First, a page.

Writing About Hope and Love in a Pandemic by Alan Whelan – Guest Blog and Giveaway

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Writing About Hope and Love in a Pandemic

The Lockdown Tales is a book written during the Covid-19 lockdown. It’s unusual, possibly unique, in being written while the pandemic is still uncontrolled, and we still don’t know what the outcome will be.

The most important literary model for The Lockdown Tales is Giovanni Boccaccio’s Decameron, which was written against the background of the bubonic plague outbreak of 1347 and 1348. It follows ten people who leave Florence for the countryside to escape the plague, where they tell each stories to keep each others’ spirits up.

But Boccaccio wrote after the plague had passed, beginning his book in 1351 and finishing in 1353. Boccaccio, like Daniel Defoe when he wrote his A Journal of a Plague Year in 1720-odd, about a plague that blazed in 1665, had the luxury of being able to look back on something that was over, and its history known. I didn’t have that, but I wanted to write something for people who were in much the same situation as me.

I began The Lockdown Tales on 12 March 2020, when it was obvious that everybody’s life was about to change dramatically and that politicians weren’t up to facing, let alone dealing with, the challenges that it brought. I finished on 21 October 2020, when there was still no way of knowing how this pandemic would end. Or even develop.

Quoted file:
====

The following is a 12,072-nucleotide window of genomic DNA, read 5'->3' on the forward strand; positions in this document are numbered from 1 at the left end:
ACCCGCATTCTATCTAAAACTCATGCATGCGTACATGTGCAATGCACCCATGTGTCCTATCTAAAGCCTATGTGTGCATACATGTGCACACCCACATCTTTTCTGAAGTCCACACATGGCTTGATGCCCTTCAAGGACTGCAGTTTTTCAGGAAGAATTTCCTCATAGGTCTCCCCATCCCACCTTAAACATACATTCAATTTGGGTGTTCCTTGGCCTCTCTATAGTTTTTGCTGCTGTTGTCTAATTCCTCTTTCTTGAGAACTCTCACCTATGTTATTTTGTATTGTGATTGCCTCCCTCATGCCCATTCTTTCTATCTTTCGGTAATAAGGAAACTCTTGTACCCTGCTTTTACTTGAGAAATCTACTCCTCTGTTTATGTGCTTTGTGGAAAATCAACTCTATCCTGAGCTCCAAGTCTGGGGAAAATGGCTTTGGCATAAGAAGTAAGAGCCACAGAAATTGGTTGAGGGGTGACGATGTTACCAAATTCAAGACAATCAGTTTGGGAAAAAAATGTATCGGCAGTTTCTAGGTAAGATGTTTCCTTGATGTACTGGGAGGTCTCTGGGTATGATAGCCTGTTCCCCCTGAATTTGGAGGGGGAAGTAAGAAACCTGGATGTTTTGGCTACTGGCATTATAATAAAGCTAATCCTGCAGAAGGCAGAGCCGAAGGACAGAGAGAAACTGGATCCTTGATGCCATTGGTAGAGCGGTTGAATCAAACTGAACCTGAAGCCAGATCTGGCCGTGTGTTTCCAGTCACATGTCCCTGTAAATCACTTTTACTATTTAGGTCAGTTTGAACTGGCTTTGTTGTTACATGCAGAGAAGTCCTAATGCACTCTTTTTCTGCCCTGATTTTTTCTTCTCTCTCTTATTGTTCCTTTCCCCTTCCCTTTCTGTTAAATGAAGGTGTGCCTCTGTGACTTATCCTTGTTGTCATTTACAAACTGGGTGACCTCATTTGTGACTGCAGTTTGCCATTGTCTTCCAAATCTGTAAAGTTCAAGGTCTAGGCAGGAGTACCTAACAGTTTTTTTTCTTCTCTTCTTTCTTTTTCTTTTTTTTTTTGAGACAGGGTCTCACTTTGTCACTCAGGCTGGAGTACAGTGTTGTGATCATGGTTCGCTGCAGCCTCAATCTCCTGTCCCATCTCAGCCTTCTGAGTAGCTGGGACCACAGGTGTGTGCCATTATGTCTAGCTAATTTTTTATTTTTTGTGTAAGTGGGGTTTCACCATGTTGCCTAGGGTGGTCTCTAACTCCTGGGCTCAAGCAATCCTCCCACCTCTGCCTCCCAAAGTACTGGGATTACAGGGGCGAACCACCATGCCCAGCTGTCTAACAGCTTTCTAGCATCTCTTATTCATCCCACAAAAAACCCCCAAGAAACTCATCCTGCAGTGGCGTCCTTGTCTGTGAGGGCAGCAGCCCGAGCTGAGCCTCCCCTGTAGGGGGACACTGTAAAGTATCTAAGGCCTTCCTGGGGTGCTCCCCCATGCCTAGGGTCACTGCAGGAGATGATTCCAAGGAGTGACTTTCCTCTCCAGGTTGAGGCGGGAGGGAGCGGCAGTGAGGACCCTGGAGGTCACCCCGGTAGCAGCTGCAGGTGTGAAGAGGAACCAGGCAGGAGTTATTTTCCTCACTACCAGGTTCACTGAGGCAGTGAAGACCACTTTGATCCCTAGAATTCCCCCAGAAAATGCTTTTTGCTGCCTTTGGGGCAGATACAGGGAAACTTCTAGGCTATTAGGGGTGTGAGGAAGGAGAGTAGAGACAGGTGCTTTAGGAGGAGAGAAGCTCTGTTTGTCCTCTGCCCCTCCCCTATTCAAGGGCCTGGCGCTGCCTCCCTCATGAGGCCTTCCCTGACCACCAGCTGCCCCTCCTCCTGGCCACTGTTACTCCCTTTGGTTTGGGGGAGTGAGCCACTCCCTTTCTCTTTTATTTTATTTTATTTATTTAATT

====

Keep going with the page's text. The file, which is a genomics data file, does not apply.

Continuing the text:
I thought a lot, when I started The Lockdown Tales, about a cheerful old man I saw waving toilet rolls outside my local supermarket. He became my lodestar. Panicked idiots and greedy people who expected to make profits had stripped the supermarket shelves of toilet paper and a lot of food staples. This man waited in the carpark, giving away toilet rolls to people, especially older people, who’d lost out in the supermarket rush.

He reminded me that a crisis like a pandemic brings out selfish idiocy, but it also brings out some of the best in human nature, as thoughtful people take practical steps to look after and support each other, including strangers. When I wrote I kept him in mind.